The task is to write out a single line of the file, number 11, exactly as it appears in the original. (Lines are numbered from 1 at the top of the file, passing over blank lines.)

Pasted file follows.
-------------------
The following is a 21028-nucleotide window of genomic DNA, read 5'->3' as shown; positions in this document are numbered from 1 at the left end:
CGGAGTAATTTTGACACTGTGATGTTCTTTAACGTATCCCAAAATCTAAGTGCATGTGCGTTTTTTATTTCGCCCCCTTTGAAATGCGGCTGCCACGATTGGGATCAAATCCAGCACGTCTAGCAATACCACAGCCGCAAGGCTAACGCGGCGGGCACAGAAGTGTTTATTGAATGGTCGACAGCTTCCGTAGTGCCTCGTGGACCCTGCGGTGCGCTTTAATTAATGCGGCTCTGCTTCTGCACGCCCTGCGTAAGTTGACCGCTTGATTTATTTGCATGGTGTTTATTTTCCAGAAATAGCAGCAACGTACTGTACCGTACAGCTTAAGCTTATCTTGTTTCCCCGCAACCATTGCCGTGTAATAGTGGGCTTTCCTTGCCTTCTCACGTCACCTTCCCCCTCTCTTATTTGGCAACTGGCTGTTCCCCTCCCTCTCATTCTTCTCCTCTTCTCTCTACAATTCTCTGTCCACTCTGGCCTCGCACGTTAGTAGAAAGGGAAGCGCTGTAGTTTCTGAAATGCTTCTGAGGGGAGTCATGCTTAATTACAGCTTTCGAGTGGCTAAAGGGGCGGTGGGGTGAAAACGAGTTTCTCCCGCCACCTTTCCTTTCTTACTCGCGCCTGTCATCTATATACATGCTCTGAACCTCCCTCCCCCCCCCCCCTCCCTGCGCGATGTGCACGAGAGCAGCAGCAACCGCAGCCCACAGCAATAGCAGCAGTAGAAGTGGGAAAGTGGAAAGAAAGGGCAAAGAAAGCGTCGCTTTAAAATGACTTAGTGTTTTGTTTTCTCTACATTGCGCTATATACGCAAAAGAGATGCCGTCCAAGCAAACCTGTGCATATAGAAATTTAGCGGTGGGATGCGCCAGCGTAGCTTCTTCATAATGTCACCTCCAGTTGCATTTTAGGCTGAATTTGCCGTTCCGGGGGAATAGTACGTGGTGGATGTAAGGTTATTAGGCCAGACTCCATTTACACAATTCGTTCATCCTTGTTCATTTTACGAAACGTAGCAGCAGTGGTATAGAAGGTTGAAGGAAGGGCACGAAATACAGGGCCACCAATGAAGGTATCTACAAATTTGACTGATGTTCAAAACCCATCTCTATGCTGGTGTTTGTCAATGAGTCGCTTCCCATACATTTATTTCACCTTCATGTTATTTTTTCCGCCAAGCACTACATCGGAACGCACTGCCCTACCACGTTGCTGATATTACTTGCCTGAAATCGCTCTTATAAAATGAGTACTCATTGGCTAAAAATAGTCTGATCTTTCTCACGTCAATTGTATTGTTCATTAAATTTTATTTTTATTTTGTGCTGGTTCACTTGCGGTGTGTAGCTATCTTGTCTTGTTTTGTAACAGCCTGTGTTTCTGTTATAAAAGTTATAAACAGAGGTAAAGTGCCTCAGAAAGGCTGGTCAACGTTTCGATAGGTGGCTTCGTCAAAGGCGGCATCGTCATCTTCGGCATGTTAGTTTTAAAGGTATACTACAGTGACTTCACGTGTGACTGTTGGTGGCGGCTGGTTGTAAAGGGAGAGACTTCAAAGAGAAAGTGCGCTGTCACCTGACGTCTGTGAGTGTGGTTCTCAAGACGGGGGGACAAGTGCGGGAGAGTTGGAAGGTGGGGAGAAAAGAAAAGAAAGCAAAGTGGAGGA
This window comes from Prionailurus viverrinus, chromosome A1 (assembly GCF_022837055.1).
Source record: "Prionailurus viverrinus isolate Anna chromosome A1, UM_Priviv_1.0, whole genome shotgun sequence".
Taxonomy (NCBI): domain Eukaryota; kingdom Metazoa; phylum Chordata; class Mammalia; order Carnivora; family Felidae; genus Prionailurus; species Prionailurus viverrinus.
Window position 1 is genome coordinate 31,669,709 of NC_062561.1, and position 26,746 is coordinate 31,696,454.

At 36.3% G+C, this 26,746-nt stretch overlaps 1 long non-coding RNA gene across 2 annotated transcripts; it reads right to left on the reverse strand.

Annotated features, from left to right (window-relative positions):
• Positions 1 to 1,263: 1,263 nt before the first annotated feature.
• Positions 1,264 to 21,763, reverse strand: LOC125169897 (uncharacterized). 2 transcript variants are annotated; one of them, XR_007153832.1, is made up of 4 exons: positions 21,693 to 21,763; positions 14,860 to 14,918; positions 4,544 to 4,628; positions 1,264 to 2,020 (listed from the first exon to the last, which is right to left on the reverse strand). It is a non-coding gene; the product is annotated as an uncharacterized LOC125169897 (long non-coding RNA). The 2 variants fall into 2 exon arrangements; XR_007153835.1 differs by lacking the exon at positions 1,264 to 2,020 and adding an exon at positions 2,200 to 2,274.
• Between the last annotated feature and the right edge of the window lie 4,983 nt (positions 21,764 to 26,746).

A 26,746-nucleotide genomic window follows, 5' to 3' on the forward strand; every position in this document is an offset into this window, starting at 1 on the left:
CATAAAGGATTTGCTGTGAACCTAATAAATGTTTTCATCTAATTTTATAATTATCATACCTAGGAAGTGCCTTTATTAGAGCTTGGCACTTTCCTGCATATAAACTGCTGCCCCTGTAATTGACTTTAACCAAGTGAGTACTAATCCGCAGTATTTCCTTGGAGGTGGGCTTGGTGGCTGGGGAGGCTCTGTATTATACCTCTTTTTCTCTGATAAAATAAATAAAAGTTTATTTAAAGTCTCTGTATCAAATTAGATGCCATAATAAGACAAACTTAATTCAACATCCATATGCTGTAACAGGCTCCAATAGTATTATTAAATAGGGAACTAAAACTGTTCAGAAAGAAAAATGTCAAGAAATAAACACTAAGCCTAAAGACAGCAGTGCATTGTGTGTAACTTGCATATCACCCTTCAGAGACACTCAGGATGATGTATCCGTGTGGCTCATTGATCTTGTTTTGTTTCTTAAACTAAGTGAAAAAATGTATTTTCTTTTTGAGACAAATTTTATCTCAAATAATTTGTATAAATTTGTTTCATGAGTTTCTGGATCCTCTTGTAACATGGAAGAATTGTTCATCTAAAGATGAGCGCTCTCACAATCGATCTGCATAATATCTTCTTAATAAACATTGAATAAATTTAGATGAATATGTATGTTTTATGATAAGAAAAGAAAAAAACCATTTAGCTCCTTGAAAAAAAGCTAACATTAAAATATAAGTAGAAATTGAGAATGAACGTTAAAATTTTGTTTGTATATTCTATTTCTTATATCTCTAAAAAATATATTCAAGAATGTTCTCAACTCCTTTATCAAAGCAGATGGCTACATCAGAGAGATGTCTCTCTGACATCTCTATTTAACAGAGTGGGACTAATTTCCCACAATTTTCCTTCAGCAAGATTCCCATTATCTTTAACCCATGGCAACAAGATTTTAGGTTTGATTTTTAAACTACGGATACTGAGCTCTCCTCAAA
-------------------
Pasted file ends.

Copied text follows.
• Between the last annotated feature and the right edge of the window lie 4,983 nt (positions 21,764 to 26,746).